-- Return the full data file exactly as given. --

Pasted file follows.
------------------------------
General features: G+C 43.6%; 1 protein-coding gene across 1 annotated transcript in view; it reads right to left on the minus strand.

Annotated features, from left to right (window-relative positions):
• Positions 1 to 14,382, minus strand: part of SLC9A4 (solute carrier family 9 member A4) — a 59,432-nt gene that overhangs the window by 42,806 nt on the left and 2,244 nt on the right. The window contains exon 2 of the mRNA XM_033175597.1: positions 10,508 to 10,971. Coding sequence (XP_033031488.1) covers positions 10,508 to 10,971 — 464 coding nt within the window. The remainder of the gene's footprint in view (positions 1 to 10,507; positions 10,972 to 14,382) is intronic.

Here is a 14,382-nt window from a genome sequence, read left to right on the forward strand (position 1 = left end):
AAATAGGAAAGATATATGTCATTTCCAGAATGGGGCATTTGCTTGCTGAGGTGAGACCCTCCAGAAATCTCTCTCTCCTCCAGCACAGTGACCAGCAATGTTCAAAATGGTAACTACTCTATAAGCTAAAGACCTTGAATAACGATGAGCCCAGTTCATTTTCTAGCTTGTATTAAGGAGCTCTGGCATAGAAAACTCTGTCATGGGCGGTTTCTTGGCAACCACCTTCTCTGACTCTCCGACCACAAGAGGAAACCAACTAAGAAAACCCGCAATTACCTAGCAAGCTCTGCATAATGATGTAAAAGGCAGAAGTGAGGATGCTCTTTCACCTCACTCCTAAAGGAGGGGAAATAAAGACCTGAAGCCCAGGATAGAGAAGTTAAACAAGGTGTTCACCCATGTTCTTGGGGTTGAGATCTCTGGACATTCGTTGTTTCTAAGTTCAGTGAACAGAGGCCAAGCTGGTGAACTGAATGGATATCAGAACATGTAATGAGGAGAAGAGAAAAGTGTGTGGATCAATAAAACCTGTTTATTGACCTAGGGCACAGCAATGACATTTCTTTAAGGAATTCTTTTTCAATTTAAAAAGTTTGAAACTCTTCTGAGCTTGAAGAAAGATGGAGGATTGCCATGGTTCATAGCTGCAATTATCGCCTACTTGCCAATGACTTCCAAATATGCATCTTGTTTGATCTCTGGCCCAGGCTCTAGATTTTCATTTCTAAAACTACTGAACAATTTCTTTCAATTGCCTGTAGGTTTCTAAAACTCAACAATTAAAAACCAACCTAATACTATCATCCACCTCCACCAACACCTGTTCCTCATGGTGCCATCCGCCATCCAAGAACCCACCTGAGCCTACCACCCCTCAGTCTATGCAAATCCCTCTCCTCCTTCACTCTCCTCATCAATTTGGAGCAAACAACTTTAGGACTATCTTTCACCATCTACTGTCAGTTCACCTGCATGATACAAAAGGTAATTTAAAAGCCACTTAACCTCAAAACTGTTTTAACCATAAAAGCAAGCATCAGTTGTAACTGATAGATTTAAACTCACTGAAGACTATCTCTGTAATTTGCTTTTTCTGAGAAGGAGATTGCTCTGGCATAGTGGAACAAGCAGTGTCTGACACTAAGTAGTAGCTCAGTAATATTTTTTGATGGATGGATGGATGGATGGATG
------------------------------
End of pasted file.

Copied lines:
General features: G+C 43.6%; 1 protein-coding gene across 1 annotated transcript in view; it reads right to left on the minus strand.

Annotated features, from left to right (window-relative positions):
• Positions 1 to 14,382, minus strand: part of SLC9A4 (solute carrier family 9 member A4) — a 59,432-nt gene that overhangs the window by 42,806 nt on the left and 2,244 nt on the right. The window contains exon 2 of the mRNA XM_033175597.1: positions 10,508 to 10,971. Coding sequence (XP_033031488.1) covers positions 10,508 to 10,971 — 464 coding nt within the window. The remainder of the gene's footprint in view (positions 1 to 10,507; positions 10,972 to 14,382) is intronic.

Here is a 14,382-nt window from a genome sequence, read left to right on the forward strand (position 1 = left end):
AAATAGGAAAGATATATGTCATTTCCAGAATGGGGCATTTGCTTGCTGAGGTGAGACCCTCCAGAAATCTCTCTCTCCTCCAGCACAGTGACCAGCAATGTTCAAAATGGTAACTACTCTATAAGCTAAAGACCTTGAATAACGATGAGCCCAGTTCATTTTCTAGCTTGTATTAAGGAGCTCTGGCATAGAAAACTCTGTCATGGGCGGTTTCTTGGCAACCACCTTCTCTGACTCTCCGACCACAAGAGGAAACCAACTAAGAAAACCCGCAATTACCTAGCAAGCTCTGCATAATGATGTAAAAGGCAGAAGTGAGGATGCTCTTTCACCTCACTCCTAAAGGAGGGGAAATAAAGACCTGAAGCCCAGGATAGAGAAGTTAAACAAGGTGTTCACCCATGTTCTTGGGGTTGAGATCTCTGGACATTCGTTGTTTCTAAGTTCAGTGAACAGAGGCCAAGCTGGTGAACTGAATGGATATCAGAACATGTAATGAGGAGAAGAGAAAAGTGTGTGGATCAATAAAACCTGTTTATTGACCTAGGGCACAGCAATGACATTTCTTTAAGGAATTCTTTTTCAATTTAAAAAGTTTGAAACTCTTCTGAGCTTGAAGAAAGATGGAGGATTGCCATGGTTCATAGCTGCAATTATCGCCTACTTGCCAATGACTTCCAAATATGCATCTTGTTTGATCTCTGGCCCAGGCTCTAGATTTTCATTTCTAAAACTACTGAACAATTTCTTTCAATTGCCTGTAGGTTTCTAAAACTCAACAATTAAAAACCAACCTAATACTATCATCCACCTCCACCAACACCTGTTCCTCATGGTGCCATCCGCCATCCAAGAACCCACCTGAGCCTACCACCCCTCAGTCTATGCAAATCCCTCTCCTCCTTCACTCTCCTCATCAATTTGGAGCAAACAACTTTAGGACTATCTTTCACCATCTACTGTCAGTTCACCTGCATGATACAAAAGGTAATTTAAAAGCCACTTAACCTCAAAACTGTTTTAACCATAAAAGCAAGCATCAGTTGTAACTGATAGATTTAAACTCACTGAAGACTATCTCTGTAATTTGCTTTTTCTGAGAAGGAGATTGCTCTGGCATAGTGGAACAAGCAGTGTCTGACACTAAGTAGTAGCTCAGTAATATTTTTTGATGGATGGATGGATGGATGGATG